Abhimanyu GhoshalManaging Editor
Abhimanyu is TNW's Managing Editor, and is all about personal devices, Asia's tech ecosystem, as well as the intersection of technology and Abhimanyu is TNW's Managing Editor, and is all about personal devices, Asia's tech ecosystem, as well as the intersection of technology and culture. Hit him up on Twitter, or write in: [email protected].
While car makers like Tesla and tech firms like Google and Baidu are racing to deliver the world’s first fully autonomous vehicles, 26-year old hacker George Hotz has managed to get a 2016 Acura ILX to drive itself, working alone for a month in his garage.
After Bloomberg covered his efforts in a lengthy piece, Tesla published a blog post refuting Hotz’s claims, saying, “it is extremely unlikely that a single person or even a small company that lacks extensive engineering validation capability will be able to produce an autonomous driving system that can be deployed to production vehicles.”
The company added that while Hotz’s system might work on a known stretch of road, it doesn’t have the technological resources necessary to drive across millions of miles.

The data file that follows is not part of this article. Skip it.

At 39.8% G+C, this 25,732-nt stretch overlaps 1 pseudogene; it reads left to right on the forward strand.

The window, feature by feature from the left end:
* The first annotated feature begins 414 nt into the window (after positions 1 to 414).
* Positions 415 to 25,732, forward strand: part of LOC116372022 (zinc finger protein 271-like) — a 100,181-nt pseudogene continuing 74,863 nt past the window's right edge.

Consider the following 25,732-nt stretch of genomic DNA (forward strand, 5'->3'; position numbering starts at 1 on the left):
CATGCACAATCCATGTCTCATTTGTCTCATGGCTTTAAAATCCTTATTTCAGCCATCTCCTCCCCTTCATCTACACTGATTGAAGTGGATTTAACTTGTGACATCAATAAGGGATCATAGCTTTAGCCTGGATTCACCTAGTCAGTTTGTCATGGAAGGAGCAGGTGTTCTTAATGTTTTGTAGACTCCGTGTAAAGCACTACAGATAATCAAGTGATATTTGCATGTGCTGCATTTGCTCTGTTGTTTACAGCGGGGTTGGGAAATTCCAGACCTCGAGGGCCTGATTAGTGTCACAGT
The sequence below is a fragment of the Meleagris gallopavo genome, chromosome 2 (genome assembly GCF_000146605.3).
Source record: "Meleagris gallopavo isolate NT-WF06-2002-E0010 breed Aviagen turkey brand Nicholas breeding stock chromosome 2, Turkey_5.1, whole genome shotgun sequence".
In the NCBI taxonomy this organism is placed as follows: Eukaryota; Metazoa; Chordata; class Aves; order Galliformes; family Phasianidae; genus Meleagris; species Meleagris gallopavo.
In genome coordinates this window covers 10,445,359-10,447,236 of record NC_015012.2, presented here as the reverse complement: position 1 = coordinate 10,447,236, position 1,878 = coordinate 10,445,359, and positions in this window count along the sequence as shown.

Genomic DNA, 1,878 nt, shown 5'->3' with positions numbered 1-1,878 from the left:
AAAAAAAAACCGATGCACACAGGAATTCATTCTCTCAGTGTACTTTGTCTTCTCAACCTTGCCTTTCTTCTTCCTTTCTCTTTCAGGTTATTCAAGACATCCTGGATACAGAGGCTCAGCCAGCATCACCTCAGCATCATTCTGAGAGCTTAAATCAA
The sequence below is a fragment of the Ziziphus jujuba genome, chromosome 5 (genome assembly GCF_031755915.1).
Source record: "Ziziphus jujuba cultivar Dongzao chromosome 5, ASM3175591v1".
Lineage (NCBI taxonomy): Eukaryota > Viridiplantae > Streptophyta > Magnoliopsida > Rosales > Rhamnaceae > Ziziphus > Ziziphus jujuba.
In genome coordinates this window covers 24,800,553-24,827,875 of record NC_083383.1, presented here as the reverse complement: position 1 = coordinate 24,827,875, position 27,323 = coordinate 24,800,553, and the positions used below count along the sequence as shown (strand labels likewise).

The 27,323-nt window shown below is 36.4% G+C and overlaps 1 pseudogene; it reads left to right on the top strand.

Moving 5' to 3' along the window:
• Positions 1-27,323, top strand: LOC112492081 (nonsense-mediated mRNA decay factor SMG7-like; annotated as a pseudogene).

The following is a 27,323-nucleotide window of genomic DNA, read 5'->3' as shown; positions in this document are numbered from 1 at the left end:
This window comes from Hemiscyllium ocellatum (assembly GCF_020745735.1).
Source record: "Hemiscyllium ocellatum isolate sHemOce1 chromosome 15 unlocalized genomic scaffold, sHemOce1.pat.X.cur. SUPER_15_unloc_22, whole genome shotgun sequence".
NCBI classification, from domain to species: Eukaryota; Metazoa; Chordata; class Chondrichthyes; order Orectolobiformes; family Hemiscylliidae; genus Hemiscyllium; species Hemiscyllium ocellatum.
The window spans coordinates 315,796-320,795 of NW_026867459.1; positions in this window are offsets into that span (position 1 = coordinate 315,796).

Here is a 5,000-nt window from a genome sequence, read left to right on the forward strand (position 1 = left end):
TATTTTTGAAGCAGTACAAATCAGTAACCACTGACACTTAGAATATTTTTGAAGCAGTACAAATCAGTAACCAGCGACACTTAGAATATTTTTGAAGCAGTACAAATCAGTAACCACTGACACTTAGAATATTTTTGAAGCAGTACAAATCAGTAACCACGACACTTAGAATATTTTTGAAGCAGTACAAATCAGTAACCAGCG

The problem with Tesla’s post is that it shows how the company has failed to acknowledge the fact that Hotz has gotten pretty damn close to besting their multi-million dollar in-house self-driving tech in roughly 30 days using cheap off-the-shelf parts.
Hotz says that his approach may well be off the mark, but that sometimes, what’s needed to solve a difficult problem is a fresh set of eyes and a different way of going about it.
In trying to highlight how its own autonomous driving systems are vastly superior to Hotz’s garage project, the company has inadvertently shown that it feels threatened by a lone hacker who might just have what it takes to change the world.
➤ Correction to article: “The First Person to Hack the iPhone Built a Self-Driving Car” [Tesla Motors]
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